Amazon just announced Inspire, a free service for the search, discovery and distribution of digital educational resources. Teachers often rely on Pinterest, curriculum books, and colleagues for lessons and unit plan inspiration. Amazon Inspire will provide educators, regardless of funding or location, access to upload and share free digital teaching resources.
Amazon first announced its commitment to the Open Educational Resources, or OER movement, in October 2015 when the U.S. Department of Education launched its #GoOpen campaign. Amazon Web Services or AWS is providing multi-year infrastructure and developer support for the Department of Education’s "Learning Registry". This is an open database where content creators and educators can share information about digital educational resources.
New York’s Mineola Public Schools is among the first school districts in the country to join the Amazon Inspire service. "Mineola is proud to contribute content to the Amazon Inspire service," said Superintendent Michael Nagler. "We believe the future of public education in a digital world is the ability to easily find engaging content for students. As more teachers share content on Amazon Inspire, other teachers will find high quality, highly successful classroom materials. That is a victory for every child."
Amazon Inspire includes several useful features. Smart Search allows teachers to explore resources by grade level, standard or even from a particular district. They can filter their search results to up to ten criteria. Educators can create collections where they curate the resources in it, recommend an order for going through the resources and share the collection with other teachers. Users can also navigate Amazon Inspire using popular screen readers and indicate the accessibility features of resources they upload. Teachers can even rate and review resources on Amazon Inspire.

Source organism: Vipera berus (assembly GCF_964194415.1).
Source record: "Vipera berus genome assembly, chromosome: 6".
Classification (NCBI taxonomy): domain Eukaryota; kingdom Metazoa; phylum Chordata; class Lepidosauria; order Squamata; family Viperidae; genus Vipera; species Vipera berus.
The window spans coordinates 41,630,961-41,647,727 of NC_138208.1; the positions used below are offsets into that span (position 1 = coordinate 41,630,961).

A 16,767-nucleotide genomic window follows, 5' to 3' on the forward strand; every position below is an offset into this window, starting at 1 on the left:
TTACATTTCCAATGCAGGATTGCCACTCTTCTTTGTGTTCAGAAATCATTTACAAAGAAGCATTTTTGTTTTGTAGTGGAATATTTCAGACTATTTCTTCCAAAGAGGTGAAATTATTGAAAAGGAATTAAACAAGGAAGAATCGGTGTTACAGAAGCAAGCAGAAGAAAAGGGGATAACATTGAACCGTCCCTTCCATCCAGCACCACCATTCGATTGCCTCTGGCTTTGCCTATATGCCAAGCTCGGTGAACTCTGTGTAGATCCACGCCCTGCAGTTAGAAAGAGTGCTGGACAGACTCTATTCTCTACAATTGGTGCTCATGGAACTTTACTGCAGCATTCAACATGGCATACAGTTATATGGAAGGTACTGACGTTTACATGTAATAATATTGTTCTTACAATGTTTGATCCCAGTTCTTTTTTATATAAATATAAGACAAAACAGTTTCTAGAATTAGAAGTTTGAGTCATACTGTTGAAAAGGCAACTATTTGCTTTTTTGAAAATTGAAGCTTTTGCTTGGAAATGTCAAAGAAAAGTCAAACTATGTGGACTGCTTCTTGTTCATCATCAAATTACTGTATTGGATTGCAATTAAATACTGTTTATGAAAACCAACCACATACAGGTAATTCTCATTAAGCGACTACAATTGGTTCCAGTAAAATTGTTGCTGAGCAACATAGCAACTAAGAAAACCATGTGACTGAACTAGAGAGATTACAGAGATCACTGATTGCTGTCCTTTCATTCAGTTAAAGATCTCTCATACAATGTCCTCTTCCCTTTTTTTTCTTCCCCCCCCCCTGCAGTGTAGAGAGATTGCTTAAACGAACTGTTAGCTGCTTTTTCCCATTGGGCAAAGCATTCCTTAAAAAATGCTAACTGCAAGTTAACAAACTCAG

Amazon is even adding in its own resources. Amazon Inspire worked with College Scorecard and its collection about making decisions on which colleges to attend. Teachers will be able to use those resources to help students decide which colleges to apply for and attend. Amazon Inspire collaborated with the Folger Shakespeare Library as well. They have more than 100 teaching resources from the library available with an additional 2,000 to be added by back to school. This includes the Folger Editions, which are the number one Shakespeare text used in American classrooms.
Educators can learn more or join the Amazon Inspire beta here.